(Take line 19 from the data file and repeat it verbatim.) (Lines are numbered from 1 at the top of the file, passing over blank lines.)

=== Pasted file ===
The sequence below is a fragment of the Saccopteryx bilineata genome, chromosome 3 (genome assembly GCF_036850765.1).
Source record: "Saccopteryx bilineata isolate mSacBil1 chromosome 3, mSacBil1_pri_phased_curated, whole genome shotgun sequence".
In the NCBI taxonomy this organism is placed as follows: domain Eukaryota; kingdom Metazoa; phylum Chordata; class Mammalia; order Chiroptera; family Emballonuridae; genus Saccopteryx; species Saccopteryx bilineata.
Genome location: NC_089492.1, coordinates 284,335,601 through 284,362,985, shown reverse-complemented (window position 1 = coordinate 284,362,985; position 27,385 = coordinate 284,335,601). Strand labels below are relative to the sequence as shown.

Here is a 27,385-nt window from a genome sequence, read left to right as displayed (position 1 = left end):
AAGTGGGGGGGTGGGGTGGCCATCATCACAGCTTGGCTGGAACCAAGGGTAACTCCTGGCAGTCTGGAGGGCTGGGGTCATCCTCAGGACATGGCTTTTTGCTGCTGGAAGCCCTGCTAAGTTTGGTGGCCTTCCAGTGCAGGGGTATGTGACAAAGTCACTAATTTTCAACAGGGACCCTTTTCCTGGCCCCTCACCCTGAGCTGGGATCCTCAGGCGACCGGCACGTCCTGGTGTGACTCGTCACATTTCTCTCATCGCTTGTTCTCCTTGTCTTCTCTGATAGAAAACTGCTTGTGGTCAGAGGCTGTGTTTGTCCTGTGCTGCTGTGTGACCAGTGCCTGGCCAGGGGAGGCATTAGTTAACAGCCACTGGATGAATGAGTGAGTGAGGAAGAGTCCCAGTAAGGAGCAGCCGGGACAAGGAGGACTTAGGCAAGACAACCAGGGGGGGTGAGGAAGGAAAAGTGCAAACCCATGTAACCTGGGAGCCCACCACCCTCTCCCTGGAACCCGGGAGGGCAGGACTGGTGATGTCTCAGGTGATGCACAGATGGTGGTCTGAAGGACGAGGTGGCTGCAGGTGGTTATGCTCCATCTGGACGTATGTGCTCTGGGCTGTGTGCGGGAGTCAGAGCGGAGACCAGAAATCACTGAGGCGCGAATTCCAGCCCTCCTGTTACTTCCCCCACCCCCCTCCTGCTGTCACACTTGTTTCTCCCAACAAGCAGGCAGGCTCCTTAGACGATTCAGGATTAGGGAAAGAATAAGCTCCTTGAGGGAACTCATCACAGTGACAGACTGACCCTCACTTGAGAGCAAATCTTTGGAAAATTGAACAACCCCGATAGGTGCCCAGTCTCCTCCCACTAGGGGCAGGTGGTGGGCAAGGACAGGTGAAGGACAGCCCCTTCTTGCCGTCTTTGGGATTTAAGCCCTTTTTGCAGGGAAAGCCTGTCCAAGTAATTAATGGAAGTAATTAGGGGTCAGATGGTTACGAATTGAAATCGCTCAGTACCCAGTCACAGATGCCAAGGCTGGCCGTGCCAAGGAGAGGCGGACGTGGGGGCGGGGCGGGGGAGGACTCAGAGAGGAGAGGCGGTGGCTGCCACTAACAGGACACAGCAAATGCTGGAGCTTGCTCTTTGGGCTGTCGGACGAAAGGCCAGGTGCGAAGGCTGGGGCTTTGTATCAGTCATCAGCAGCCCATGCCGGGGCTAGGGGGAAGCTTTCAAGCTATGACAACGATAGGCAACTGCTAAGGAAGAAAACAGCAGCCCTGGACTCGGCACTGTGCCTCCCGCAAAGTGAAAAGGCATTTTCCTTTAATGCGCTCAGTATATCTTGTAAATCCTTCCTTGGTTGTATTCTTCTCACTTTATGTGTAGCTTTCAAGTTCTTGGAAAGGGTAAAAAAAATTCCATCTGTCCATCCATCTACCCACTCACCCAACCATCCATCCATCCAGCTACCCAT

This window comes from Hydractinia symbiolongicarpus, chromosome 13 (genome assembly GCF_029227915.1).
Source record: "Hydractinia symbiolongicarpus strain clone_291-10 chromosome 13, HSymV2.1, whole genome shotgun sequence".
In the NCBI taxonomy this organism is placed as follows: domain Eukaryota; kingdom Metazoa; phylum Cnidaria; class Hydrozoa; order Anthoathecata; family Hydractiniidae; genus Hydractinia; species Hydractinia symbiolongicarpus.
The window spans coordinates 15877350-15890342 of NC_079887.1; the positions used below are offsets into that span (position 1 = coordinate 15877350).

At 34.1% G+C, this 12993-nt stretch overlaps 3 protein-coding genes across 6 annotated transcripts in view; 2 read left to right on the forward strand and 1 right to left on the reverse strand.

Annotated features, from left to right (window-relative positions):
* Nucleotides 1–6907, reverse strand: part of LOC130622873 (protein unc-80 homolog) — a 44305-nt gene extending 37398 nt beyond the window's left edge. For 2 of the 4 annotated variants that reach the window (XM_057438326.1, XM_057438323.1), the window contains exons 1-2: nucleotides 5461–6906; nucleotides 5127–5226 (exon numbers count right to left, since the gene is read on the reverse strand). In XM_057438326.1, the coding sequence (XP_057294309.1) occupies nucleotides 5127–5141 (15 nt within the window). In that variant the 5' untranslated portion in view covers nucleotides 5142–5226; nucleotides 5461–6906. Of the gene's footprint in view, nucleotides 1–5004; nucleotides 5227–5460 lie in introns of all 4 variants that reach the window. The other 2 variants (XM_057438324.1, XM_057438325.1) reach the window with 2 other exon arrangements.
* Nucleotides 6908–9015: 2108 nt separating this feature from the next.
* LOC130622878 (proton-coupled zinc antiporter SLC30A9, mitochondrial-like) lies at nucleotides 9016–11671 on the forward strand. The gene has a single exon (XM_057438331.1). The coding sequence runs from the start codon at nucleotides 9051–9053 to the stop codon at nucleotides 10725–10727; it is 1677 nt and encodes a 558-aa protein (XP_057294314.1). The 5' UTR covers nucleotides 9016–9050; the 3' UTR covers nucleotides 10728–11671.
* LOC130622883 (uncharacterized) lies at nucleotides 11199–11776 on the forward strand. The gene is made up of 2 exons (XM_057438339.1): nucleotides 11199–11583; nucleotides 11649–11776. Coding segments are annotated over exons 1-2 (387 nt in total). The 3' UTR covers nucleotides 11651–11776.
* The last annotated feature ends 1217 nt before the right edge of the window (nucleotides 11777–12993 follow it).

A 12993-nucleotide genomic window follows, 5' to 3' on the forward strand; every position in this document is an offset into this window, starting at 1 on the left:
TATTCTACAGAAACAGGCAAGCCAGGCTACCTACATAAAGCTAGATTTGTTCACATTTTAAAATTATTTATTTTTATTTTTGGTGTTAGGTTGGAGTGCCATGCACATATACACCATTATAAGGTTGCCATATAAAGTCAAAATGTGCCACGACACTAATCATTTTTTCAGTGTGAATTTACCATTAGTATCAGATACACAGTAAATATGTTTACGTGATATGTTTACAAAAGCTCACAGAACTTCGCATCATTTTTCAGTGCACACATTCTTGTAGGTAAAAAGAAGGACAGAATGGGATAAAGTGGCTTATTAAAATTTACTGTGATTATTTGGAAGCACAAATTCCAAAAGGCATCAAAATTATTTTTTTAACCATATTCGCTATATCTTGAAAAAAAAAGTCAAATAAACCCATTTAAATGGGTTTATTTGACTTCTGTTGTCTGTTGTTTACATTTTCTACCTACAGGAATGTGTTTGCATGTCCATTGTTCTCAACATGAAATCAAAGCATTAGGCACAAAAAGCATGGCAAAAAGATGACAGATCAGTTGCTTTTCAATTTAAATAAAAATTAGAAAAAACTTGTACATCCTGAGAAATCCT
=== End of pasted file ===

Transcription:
TATTCTACAGAAACAGGCAAGCCAGGCTACCTACATAAAGCTAGATTTGTTCACATTTTAAAATTATTTATTTTTATTTTTGGTGTTAGGTTGGAGTGCCATGCACATATACACCATTATAAGGTTGCCATATAAAGTCAAAATGTGCCACGACACTAATCATTTTTTCAGTGTGAATTTACCATTAGTATCAGATACACAGTAAATATGTTTACGTGATATGTTTACAAAAGCTCACAGAACTTCGCATCATTTTTCAGTGCACACATTCTTGTAGGTAAAAAGAAGGACAGAATGGGATAAAGTGGCTTATTAAAATTTACTGTGATTATTTGGAAGCACAAATTCCAAAAGGCATCAAAATTATTTTTTTAACCATATTCGCTATATCTTGAAAAAAAAAGTCAAATAAACCCATTTAAATGGGTTTATTTGACTTCTGTTGTCTGTTGTTTACATTTTCTACCTACAGGAATGTGTTTGCATGTCCATTGTTCTCAACATGAAATCAAAGCATTAGGCACAAAAAGCATGGCAAAAAGATGACAGATCAGTTGCTTTTCAATTTAAATAAAAATTAGAAAAAACTTGTACATCCTGAGAAATCCT